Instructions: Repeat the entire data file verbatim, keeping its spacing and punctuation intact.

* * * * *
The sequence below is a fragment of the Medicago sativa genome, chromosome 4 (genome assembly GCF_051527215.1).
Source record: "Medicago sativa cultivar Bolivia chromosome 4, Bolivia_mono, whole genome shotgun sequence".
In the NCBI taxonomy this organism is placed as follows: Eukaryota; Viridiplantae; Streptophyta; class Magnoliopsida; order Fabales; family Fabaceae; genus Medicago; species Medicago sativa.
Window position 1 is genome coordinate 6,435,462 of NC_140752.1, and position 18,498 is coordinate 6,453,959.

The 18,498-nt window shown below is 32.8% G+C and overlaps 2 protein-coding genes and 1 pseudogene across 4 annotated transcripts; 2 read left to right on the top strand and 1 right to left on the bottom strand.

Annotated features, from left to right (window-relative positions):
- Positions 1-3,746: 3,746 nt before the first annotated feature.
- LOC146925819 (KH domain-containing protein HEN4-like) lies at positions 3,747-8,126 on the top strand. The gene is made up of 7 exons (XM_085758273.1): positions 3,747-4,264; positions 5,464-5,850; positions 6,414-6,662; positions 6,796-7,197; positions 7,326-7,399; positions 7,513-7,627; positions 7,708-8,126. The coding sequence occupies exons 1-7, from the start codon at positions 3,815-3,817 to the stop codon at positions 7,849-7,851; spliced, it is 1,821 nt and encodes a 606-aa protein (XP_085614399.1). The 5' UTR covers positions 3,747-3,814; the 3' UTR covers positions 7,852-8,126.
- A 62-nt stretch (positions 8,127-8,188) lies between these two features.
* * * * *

The sequence below is a fragment of the Medicago sativa genome, chromosome 4 (genome assembly GCF_051527215.1).
Source record: "Medicago sativa cultivar Bolivia chromosome 4, Bolivia_mono, whole genome shotgun sequence".
In the NCBI taxonomy this organism is placed as follows: Eukaryota; Viridiplantae; Streptophyta; class Magnoliopsida; order Fabales; family Fabaceae; genus Medicago; species Medicago sativa.
Window position 1 is genome coordinate 6,435,462 of NC_140752.1, and position 18,498 is coordinate 6,453,959.

The 18,498-nt window shown below is 32.8% G+C and overlaps 2 protein-coding genes and 1 pseudogene across 4 annotated transcripts; 2 read left to right on the top strand and 1 right to left on the bottom strand.

Annotated features, from left to right (window-relative positions):
- Positions 1-3,746: 3,746 nt before the first annotated feature.
- LOC146925819 (KH domain-containing protein HEN4-like) lies at positions 3,747-8,126 on the top strand. The gene is made up of 7 exons (XM_085758273.1): positions 3,747-4,264; positions 5,464-5,850; positions 6,414-6,662; positions 6,796-7,197; positions 7,326-7,399; positions 7,513-7,627; positions 7,708-8,126. The coding sequence occupies exons 1-7, from the start codon at positions 3,815-3,817 to the stop codon at positions 7,849-7,851; spliced, it is 1,821 nt and encodes a 606-aa protein (XP_085614399.1). The 5' UTR covers positions 3,747-3,814; the 3' UTR covers positions 7,852-8,126.
- A 62-nt stretch (positions 8,127-8,188) lies between these two features.